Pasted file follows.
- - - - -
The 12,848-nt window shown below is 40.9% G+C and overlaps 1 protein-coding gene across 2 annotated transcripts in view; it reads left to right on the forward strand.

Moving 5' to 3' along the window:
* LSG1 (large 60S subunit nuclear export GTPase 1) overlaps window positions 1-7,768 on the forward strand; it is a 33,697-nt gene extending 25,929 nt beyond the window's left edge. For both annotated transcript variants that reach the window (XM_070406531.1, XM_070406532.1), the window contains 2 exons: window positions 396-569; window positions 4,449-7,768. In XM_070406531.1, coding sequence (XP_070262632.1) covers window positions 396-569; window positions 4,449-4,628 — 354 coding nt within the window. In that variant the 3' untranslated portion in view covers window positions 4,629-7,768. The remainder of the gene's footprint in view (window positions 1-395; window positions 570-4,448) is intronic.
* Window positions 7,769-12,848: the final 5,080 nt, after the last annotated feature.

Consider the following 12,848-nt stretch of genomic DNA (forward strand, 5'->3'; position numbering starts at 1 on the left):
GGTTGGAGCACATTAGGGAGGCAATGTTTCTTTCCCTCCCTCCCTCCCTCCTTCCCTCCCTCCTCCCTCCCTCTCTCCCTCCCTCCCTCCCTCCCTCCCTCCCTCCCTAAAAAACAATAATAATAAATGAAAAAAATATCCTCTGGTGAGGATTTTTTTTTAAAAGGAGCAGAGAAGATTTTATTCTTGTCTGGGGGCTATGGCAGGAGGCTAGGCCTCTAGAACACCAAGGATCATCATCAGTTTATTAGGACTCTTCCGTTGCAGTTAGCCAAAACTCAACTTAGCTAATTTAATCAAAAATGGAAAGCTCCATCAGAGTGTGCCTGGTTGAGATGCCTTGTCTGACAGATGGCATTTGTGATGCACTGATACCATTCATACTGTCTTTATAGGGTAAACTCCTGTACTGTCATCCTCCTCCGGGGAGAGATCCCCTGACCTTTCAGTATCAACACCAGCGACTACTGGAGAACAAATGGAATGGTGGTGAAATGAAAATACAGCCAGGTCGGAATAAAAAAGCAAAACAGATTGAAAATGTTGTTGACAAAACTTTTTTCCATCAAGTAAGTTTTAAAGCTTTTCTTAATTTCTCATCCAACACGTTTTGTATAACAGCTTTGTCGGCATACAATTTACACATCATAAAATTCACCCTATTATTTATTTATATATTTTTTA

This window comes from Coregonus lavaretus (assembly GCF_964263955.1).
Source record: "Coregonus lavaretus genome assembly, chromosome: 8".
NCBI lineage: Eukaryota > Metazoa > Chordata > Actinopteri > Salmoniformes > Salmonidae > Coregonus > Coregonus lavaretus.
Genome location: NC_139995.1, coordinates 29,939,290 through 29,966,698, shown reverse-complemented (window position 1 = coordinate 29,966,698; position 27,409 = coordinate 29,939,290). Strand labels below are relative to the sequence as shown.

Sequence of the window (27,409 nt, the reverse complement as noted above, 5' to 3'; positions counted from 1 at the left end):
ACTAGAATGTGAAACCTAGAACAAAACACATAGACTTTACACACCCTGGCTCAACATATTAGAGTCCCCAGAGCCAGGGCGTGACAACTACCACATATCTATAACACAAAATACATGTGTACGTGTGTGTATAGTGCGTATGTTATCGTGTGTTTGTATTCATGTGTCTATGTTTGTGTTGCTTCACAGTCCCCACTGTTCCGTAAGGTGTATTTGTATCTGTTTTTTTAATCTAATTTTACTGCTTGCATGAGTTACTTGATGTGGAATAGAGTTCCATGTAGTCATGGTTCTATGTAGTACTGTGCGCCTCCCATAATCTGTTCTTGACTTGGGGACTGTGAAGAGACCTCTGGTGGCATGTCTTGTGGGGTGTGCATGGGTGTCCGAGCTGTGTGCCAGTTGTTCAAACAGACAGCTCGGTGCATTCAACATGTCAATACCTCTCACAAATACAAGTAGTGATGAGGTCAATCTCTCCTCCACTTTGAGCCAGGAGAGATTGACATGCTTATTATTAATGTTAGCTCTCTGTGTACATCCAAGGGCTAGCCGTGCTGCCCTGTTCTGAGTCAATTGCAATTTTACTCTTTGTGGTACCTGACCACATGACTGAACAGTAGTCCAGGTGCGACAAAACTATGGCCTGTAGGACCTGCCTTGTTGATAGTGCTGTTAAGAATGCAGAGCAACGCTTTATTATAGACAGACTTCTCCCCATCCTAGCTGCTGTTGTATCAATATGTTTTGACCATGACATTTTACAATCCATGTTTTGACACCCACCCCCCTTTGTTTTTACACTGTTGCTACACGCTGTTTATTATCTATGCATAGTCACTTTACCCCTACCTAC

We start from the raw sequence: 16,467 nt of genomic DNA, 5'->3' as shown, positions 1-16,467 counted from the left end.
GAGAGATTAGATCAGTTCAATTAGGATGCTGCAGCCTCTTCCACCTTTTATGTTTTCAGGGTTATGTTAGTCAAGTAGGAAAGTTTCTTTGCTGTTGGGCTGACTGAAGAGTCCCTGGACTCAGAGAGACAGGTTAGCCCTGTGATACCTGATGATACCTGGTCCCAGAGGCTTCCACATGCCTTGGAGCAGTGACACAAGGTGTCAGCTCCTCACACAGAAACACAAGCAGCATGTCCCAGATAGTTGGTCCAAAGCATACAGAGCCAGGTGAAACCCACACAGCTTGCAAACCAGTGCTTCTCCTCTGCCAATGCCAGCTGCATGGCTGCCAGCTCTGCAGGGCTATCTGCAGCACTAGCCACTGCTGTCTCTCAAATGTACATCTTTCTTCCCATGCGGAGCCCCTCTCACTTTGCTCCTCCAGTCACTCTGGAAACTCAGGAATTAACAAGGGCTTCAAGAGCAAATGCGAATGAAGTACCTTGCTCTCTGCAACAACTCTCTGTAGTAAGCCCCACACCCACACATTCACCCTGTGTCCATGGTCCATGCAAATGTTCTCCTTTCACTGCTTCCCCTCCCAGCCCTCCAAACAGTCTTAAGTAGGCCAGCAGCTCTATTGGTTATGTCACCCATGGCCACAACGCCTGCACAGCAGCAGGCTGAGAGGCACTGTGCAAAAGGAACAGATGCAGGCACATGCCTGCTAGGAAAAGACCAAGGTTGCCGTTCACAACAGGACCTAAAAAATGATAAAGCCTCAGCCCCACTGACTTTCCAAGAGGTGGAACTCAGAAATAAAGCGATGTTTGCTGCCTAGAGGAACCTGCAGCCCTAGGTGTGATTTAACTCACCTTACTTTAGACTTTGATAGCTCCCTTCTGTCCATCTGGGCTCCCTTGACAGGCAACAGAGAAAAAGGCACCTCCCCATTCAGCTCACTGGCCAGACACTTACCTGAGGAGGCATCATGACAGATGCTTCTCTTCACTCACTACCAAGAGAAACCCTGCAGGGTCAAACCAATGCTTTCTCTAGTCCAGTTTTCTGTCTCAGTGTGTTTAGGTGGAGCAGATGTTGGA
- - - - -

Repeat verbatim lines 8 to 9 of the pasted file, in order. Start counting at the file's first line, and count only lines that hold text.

Source record: "Coregonus lavaretus genome assembly, chromosome: 8".
NCBI lineage: Eukaryota > Metazoa > Chordata > Actinopteri > Salmoniformes > Salmonidae > Coregonus > Coregonus lavaretus.